It is a poor kind of democracy which delivers more fear, death and destruction than a dictatorial regime. The Neocons have a lot to answer for.

    Children who attend school are terrified or minorities are more in danger of being killed if they attend hospital than not.

    Who owns the oil and where is the money for the oil going?

    As long as we have the same unimaginative leadership who seem destined to repeat poor decisions it is a depressing scenario. Ground hog day indeed.

  2. The Table is a classic in contemporary bullet-point PR-communications of statistics. Given the adjectives and the lack of a base data and date, the Table contains messages but no useful information. The author(s) of the Table leave it up to the imagination of the reader to read into it whatever they like.

  3. I agree with Ernstine — you need baseline level of growth, the total number, and the number destroyed to make sense of the table. For all I know, for instance, 95 railway station renovations is a lot and they are doing a wonderful job (how many railway station were renovated in Australia in that time?).

  4. you can make some sense of the table by reflecting on the evidence that a war has passed by,is not over, and shows no signs of achieving any annunciated goals of the invading/occupying power.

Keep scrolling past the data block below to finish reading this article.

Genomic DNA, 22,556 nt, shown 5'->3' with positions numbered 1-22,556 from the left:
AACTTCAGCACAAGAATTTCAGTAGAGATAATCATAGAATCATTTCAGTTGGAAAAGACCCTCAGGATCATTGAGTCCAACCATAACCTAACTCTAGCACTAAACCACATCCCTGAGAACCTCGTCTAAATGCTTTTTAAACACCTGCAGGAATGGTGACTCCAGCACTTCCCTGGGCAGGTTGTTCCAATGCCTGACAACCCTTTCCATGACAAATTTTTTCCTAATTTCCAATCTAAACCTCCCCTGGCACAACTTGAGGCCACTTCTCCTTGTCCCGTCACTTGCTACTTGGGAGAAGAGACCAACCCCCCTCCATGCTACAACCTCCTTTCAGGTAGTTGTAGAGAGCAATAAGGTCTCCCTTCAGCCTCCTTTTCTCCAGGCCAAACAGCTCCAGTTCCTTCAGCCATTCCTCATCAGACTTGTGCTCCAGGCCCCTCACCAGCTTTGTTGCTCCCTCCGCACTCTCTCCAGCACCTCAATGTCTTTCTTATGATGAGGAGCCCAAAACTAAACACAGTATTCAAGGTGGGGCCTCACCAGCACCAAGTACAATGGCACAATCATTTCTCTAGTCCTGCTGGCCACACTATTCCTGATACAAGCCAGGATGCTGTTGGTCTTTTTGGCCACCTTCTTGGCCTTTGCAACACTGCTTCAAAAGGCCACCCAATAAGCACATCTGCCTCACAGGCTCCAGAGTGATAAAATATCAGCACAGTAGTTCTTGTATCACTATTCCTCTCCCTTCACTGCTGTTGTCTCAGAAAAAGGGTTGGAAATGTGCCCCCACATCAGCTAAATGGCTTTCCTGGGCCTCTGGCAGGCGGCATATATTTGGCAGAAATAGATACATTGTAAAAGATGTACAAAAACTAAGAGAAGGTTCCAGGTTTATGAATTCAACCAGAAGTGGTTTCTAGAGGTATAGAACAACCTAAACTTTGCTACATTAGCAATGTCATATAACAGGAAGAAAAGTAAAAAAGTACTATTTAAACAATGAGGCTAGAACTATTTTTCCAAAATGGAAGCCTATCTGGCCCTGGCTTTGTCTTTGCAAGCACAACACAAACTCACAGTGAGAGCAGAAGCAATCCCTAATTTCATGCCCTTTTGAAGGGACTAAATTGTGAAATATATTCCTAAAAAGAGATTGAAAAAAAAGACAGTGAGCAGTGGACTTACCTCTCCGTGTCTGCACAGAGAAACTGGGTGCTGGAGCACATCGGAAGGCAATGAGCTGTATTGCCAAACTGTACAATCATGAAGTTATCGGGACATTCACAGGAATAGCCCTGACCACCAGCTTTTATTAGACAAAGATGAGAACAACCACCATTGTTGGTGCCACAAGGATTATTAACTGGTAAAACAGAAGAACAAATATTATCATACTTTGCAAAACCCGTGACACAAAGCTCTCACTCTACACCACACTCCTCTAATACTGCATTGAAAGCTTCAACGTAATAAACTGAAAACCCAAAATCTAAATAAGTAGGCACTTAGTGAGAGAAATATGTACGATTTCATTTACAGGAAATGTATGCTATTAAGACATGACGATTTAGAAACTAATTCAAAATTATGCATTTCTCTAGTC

i don’t, however, characterize the invasion/occupation as a failure. recent coy admissions that occupation of the iraqi oil fields might have had some persuasive power when america was choosing it’s next candidate for democratization mean that this operation may yet be a success.

    not for the iraqis of course.

  5. The recent comment by Brendan Nelson on the relevance of oil to the Iraq invasion and occupation, his hasty retraction and the denials by Rodent and Costello seem rather like an exercise in “run it up the flagpole and see if anybody salutes”. Maybe we are being sounded out as to whether we would support the Iraq invasion if we were frankly told that the purpose of the exercise is to plunder Iraqi oil.

    If this is so, we should be clear about the price and the quantity – we will offer so much military for so much oil at such-and-such a price. To offer open-ended support for the continuing occupation of Iraq without clear guarantees of price and quantity of oil we get as payoff would be a policy shift from stupid to stupider.

  6. oooh, i do love tough, no-nonsense, realpolitik talk! i imagine ‘enter the valkyries’ in surround sound and max volume, and feel really, really excited. for a while.

    get in touch with howard, gordon. suburban solicitor-weasels never sound right, maybe you could do voice-over while he waves at the troops going to lower the price of petrol at ozzie bowsers.

    except, as violence increases in the middle east, oil price rises too. strange..

  7. Oil production 2.5 million barrels per day (taking the top figure) sold at, say, 40 dollars per barrel for 356 days equals 36.5 billion dollars US. So if the works programme was a total of 20 billion dollars over how many years?…the Iraquis may be being short changed, considering that there is no inclusion for general local taxation in that questionable look. And Americans may feel that the 450 billion dollars that they have spent helping the Iraquis is showing a very poor return of results, considering the local labour rates, that is.